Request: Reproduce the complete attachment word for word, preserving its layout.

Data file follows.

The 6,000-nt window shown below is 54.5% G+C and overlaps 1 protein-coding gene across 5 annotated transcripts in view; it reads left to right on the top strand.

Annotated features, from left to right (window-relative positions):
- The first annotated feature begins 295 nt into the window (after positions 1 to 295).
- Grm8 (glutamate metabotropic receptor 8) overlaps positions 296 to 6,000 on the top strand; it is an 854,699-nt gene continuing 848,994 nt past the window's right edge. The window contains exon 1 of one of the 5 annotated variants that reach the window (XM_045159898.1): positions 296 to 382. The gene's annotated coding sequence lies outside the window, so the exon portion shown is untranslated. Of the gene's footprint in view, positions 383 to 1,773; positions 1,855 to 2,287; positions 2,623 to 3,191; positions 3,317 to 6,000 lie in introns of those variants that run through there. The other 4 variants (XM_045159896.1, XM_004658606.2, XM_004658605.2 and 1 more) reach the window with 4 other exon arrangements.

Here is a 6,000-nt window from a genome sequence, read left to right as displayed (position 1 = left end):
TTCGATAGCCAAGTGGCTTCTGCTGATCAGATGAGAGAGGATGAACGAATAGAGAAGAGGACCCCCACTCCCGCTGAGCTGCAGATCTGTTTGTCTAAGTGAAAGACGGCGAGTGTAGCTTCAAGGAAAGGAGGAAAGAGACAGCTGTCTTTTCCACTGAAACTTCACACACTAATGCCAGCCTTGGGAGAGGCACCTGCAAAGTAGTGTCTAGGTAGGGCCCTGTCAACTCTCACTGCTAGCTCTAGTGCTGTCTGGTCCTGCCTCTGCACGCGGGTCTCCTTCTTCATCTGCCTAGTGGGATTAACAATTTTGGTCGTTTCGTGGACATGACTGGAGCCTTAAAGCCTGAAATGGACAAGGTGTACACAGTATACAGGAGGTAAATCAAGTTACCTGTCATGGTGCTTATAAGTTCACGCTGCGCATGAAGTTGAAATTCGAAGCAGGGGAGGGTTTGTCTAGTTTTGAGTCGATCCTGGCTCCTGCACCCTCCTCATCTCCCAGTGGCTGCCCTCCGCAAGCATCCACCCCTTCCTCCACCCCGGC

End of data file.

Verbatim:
The 6,000-nt window shown below is 54.5% G+C and overlaps 1 protein-coding gene across 5 annotated transcripts in view; it reads left to right on the top strand.

Annotated features, from left to right (window-relative positions):
- The first annotated feature begins 295 nt into the window (after positions 1 to 295).
- Grm8 (glutamate metabotropic receptor 8) overlaps positions 296 to 6,000 on the top strand; it is an 854,699-nt gene continuing 848,994 nt past the window's right edge. The window contains exon 1 of one of the 5 annotated variants that reach the window (XM_045159898.1): positions 296 to 382. The gene's annotated coding sequence lies outside the window, so the exon portion shown is untranslated. Of the gene's footprint in view, positions 383 to 1,773; positions 1,855 to 2,287; positions 2,623 to 3,191; positions 3,317 to 6,000 lie in introns of those variants that run through there. The other 4 variants (XM_045159896.1, XM_004658606.2, XM_004658605.2 and 1 more) reach the window with 4 other exon arrangements.

Here is a 6,000-nt window from a genome sequence, read left to right as displayed (position 1 = left end):
TTCGATAGCCAAGTGGCTTCTGCTGATCAGATGAGAGAGGATGAACGAATAGAGAAGAGGACCCCCACTCCCGCTGAGCTGCAGATCTGTTTGTCTAAGTGAAAGACGGCGAGTGTAGCTTCAAGGAAAGGAGGAAAGAGACAGCTGTCTTTTCCACTGAAACTTCACACACTAATGCCAGCCTTGGGAGAGGCACCTGCAAAGTAGTGTCTAGGTAGGGCCCTGTCAACTCTCACTGCTAGCTCTAGTGCTGTCTGGTCCTGCCTCTGCACGCGGGTCTCCTTCTTCATCTGCCTAGTGGGATTAACAATTTTGGTCGTTTCGTGGACATGACTGGAGCCTTAAAGCCTGAAATGGACAAGGTGTACACAGTATACAGGAGGTAAATCAAGTTACCTGTCATGGTGCTTATAAGTTCACGCTGCGCATGAAGTTGAAATTCGAAGCAGGGGAGGGTTTGTCTAGTTTTGAGTCGATCCTGGCTCCTGCACCCTCCTCATCTCCCAGTGGCTGCCCTCCGCAAGCATCCACCCCTTCCTCCACCCCGGC